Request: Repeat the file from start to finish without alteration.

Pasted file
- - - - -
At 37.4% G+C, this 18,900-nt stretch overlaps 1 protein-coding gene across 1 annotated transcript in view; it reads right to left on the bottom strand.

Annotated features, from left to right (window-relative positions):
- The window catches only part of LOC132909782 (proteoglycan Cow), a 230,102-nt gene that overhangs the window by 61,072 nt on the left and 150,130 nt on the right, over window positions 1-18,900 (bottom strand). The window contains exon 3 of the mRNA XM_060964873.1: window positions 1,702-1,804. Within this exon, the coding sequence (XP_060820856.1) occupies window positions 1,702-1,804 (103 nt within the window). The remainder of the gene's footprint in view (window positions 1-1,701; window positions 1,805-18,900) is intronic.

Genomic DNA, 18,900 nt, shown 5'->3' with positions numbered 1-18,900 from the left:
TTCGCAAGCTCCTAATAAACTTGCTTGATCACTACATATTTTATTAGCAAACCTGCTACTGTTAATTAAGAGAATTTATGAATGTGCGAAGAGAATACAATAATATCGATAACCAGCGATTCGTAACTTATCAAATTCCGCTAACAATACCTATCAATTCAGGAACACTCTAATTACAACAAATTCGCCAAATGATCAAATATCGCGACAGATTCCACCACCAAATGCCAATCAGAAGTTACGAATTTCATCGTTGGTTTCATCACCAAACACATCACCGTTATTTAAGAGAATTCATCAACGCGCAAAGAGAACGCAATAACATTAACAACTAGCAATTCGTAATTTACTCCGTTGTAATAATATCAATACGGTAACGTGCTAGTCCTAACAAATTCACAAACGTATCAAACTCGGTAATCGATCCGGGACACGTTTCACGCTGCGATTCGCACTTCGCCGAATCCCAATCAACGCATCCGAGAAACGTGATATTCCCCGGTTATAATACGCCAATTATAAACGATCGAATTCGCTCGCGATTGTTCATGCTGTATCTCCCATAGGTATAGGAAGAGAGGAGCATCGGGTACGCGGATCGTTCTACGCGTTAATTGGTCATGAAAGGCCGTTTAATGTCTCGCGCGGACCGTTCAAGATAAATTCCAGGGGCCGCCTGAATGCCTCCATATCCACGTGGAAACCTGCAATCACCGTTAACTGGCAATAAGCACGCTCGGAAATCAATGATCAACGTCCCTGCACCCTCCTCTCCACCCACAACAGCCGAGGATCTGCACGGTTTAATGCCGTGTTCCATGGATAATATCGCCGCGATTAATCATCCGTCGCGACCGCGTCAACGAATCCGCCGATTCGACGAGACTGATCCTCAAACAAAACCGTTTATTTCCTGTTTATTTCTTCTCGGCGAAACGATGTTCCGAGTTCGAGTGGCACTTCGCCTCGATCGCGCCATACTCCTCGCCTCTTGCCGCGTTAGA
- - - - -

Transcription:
At 37.4% G+C, this 18,900-nt stretch overlaps 1 protein-coding gene across 1 annotated transcript in view; it reads right to left on the bottom strand.

Annotated features, from left to right (window-relative positions):
- The window catches only part of LOC132909782 (proteoglycan Cow), a 230,102-nt gene that overhangs the window by 61,072 nt on the left and 150,130 nt on the right, over window positions 1-18,900 (bottom strand). The window contains exon 3 of the mRNA XM_060964873.1: window positions 1,702-1,804. Within this exon, the coding sequence (XP_060820856.1) occupies window positions 1,702-1,804 (103 nt within the window). The remainder of the gene's footprint in view (window positions 1-1,701; window positions 1,805-18,900) is intronic.

Genomic DNA, 18,900 nt, shown 5'->3' with positions numbered 1-18,900 from the left:
TTCGCAAGCTCCTAATAAACTTGCTTGATCACTACATATTTTATTAGCAAACCTGCTACTGTTAATTAAGAGAATTTATGAATGTGCGAAGAGAATACAATAATATCGATAACCAGCGATTCGTAACTTATCAAATTCCGCTAACAATACCTATCAATTCAGGAACACTCTAATTACAACAAATTCGCCAAATGATCAAATATCGCGACAGATTCCACCACCAAATGCCAATCAGAAGTTACGAATTTCATCGTTGGTTTCATCACCAAACACATCACCGTTATTTAAGAGAATTCATCAACGCGCAAAGAGAACGCAATAACATTAACAACTAGCAATTCGTAATTTACTCCGTTGTAATAATATCAATACGGTAACGTGCTAGTCCTAACAAATTCACAAACGTATCAAACTCGGTAATCGATCCGGGACACGTTTCACGCTGCGATTCGCACTTCGCCGAATCCCAATCAACGCATCCGAGAAACGTGATATTCCCCGGTTATAATACGCCAATTATAAACGATCGAATTCGCTCGCGATTGTTCATGCTGTATCTCCCATAGGTATAGGAAGAGAGGAGCATCGGGTACGCGGATCGTTCTACGCGTTAATTGGTCATGAAAGGCCGTTTAATGTCTCGCGCGGACCGTTCAAGATAAATTCCAGGGGCCGCCTGAATGCCTCCATATCCACGTGGAAACCTGCAATCACCGTTAACTGGCAATAAGCACGCTCGGAAATCAATGATCAACGTCCCTGCACCCTCCTCTCCACCCACAACAGCCGAGGATCTGCACGGTTTAATGCCGTGTTCCATGGATAATATCGCCGCGATTAATCATCCGTCGCGACCGCGTCAACGAATCCGCCGATTCGACGAGACTGATCCTCAAACAAAACCGTTTATTTCCTGTTTATTTCTTCTCGGCGAAACGATGTTCCGAGTTCGAGTGGCACTTCGCCTCGATCGCGCCATACTCCTCGCCTCTTGCCGCGTTAGA